The metaphor of the labyrinth has some disturbing implications. Is the interactive artist sending the audience, like rats, through a laboratory maze? Indeed, people sometimes feel irritation when faced with an interactive artwork, because they feel that their 'behaviour' is being judged. There is some justification for this feeling, as the interactor does reveal something in the process of interacting. One solution to this problem is to make the method of interaction as familiar or banal as the action of pedalling the bicycle used in The Legible City. In addition, in Shaw's work, the letters that wall the streets are permeable so that one can bicycle right through them. The street layout exists as a suggestion which the spectator can choose to ignore, rather than an imposition.
In these examples, the artists are clearly addressing the issue of subjective interpretation. Indeed, to some degree, the subjectivity of interpretation is the topic of these works. The artists allow the interactor to establish a personal identity in the context of the work; this identity is a reflection of the decisions that the interactor makes on their path through the possibilities presented. It is possible, and generally intended, that the interactor try out other possible identities, to explore alternate readings of the same structure.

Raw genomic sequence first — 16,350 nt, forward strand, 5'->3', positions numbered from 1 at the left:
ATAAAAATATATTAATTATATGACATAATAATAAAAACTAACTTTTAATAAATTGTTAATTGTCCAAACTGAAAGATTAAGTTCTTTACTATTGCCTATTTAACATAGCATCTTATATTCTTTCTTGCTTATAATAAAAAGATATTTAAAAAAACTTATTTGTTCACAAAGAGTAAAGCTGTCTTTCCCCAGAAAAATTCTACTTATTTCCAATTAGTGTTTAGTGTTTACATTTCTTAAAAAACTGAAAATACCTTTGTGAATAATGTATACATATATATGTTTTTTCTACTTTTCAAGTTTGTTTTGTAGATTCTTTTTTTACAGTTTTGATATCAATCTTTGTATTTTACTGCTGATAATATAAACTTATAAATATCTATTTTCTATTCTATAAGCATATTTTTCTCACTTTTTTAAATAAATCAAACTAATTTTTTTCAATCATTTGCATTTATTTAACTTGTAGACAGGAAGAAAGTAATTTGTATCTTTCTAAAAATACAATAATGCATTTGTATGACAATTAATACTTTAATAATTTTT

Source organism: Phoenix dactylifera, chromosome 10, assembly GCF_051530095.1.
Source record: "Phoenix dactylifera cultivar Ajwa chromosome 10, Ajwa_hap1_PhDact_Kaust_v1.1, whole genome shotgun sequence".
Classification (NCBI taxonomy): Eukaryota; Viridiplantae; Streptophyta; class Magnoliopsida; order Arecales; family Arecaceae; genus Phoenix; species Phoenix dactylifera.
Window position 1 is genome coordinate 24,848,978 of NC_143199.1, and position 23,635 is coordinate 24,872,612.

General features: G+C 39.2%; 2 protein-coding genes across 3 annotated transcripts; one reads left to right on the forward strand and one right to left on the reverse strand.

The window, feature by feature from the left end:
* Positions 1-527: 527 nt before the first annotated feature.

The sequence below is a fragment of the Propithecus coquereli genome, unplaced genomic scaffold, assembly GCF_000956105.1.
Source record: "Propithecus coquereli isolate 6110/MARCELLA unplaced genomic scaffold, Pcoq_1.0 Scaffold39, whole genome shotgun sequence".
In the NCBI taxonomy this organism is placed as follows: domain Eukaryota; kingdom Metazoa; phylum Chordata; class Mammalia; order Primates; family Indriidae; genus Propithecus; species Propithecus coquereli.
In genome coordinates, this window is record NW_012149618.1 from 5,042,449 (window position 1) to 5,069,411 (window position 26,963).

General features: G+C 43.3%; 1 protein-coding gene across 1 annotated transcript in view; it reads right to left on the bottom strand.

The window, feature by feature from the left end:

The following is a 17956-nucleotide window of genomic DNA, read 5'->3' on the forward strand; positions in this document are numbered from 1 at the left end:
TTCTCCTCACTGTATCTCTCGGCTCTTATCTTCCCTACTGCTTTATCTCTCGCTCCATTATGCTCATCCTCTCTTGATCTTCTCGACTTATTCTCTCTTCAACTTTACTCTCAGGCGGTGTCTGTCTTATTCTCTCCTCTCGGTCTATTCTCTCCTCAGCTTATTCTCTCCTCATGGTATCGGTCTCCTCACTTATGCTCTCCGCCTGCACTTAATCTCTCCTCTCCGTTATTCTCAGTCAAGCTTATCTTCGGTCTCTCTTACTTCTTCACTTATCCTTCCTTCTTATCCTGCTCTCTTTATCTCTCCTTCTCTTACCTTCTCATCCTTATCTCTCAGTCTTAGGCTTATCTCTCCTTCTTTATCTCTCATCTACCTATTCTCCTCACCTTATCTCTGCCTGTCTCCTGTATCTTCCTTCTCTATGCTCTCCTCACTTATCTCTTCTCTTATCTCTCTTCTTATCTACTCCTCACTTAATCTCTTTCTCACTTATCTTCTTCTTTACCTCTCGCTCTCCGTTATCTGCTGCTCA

It is a mistake to conclude that by presenting a variety of perspectives, the artist is being objective and disinterested. Through selection of the specific points of views offered, how they are linked together, and the design of the method of navigation, the artist holds significant expressive power which is enhanced by this apparent objectivity. This is analogous to the situation encountered in hypertext databases which presume to completely cross-reference the information that they contain. The system of cross referencing used remains a powerful expression of the ideas of the creator, emphasizing certain kinds of relationships while effectively discouraging others. Creating such structures is similar to designing the infra-structure of a community or society; it charges the space politically. At the same time, such a structure is comforting because in limiting the options available at any one time, it assists the interactor in deciding how to proceed. It gives one a coherent structure within which and against which one may establish an identity.